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Wright v. Colvin

United States District Court, C.D. California, Western Division

April 24, 2014

ARBERY LEE WRIGHT, Plaintiff,
v.
CAROLYN COLVIN, Acting Commissioner of Social Security, Defendant.

MEMORANDUM OPINION AND ORDER

DOUGLAS F. McCORMICK, Magistrate Judge.

Plaintiff Arbery Wright ("Plaintiff") appeals the Commissioner's final decision denying his application for disability insurance benefits. This Court concludes that the Administrative Law Judge ("ALJ") properly assessed Plaintiff's credibility. Therefore, the Commissioner's decision is affirmed and the matter is dismissed with prejudice.

I.

FACTUAL AND PROCEDURAL BACKGROUND

Plaintiff filed his application for disability insurance benefits on April 27, 2012, alleging disability beginning August 5, 2011. In an unfavorable decision, the ALJ concluded that Plaintiff was not disabled because he could perform his past relevant work. Administrative Record ("AR") 15-23.

II.

ISSUE PRESENTED

The parties dispute whether the ALJ erred in assessing Plaintiff's credibility. See Joint Stipulation ("JS") at 3.

III.

STANDARD OF REVIEW

Under 42 U.S.C. § 405(g), a district court may review the Commissioner's decision to deny benefits. The ALJ's findings and decision should be upheld if they are free from legal error and are supported by substantial evidence based on the record as a whole. 42 U.S.C. § 405(g); Richardson v. Perales , 402 U.S. 389, 401 (1971); Parra v. Astrue , 481 F.3d 742, 746 (9th Cir. 2007). Substantial evidence means such relevant evidence as a reasonable person might accept as adequate to support a conclusion. Richardson , 402 U.S. at 401; Lingenfelter v. Astrue , 504 F.3d 1028, 1035 (9th Cir. 2007). It is more than a scintilla, but less than a preponderance. Lingenfelter , 504 F.3d at 1035 (citing Robbins v. Soc. Sec. Admin. , 466 F.3d 880, 882 (9th Cir. 2006)). To determine whether substantial evidence supports a finding, the reviewing court "must review the administrative record as a whole, weighing both the evidence that supports and the evidence that detracts from the Commissioner's conclusion." Reddick v. Chater , 157 F.3d 715, 720 (9th Cir. 1996). "If the evidence can reasonably support either affirming or reversing, " the reviewing court "may not substitute its judgment" for that of the Commissioner. Id. at 720-21.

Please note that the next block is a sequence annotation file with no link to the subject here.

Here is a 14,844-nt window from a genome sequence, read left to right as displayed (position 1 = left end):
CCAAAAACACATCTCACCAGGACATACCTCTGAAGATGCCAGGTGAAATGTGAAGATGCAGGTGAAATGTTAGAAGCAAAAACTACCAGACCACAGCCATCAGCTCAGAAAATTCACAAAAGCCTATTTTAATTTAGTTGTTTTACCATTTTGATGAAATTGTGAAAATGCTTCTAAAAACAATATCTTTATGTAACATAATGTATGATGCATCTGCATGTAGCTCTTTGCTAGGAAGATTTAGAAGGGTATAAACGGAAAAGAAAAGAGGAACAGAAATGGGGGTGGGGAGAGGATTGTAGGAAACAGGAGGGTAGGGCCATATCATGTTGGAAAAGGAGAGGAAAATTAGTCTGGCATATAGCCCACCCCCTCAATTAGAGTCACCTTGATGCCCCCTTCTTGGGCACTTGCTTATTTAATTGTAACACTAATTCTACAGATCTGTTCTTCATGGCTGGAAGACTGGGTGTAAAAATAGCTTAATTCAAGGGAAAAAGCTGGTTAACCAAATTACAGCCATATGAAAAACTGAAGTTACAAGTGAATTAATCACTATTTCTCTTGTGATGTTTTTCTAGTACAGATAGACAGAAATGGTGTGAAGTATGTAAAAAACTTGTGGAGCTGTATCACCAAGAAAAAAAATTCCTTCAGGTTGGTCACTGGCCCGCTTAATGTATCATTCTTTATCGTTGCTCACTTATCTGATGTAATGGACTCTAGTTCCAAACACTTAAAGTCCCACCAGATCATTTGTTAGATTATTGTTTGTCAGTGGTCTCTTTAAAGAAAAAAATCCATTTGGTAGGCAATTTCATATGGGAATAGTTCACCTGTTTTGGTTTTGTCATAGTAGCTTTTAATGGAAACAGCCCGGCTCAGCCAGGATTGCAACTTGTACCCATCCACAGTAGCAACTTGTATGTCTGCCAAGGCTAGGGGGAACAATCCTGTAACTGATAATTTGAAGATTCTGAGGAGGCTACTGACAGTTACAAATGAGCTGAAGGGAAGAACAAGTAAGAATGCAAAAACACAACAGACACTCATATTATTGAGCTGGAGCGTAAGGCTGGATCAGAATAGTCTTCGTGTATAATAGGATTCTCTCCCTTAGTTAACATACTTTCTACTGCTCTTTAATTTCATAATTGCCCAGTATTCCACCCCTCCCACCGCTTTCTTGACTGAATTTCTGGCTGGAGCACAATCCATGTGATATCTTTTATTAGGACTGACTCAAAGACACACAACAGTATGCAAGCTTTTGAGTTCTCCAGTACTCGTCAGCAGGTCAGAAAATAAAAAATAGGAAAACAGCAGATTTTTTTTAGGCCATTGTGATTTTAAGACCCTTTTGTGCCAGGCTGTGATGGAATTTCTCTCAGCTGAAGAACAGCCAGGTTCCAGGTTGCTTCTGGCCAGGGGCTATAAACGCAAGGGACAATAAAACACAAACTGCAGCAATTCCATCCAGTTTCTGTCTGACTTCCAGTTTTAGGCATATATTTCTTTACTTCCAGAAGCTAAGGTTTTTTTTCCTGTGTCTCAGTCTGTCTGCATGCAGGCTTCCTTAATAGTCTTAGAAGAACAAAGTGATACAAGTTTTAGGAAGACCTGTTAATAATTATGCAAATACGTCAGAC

IV.

DISCUSSION

Plaintiff contends that the ALJ erred by failing to provide clear and convincing reasons for discounting his subjective symptom testimony. See JS at 4-15. Plaintiff testified that he has been diagnosed with osteoarthritis in his knees, diabetes, and hypertension. Plaintiff also testified that he has pain and swelling in his ...


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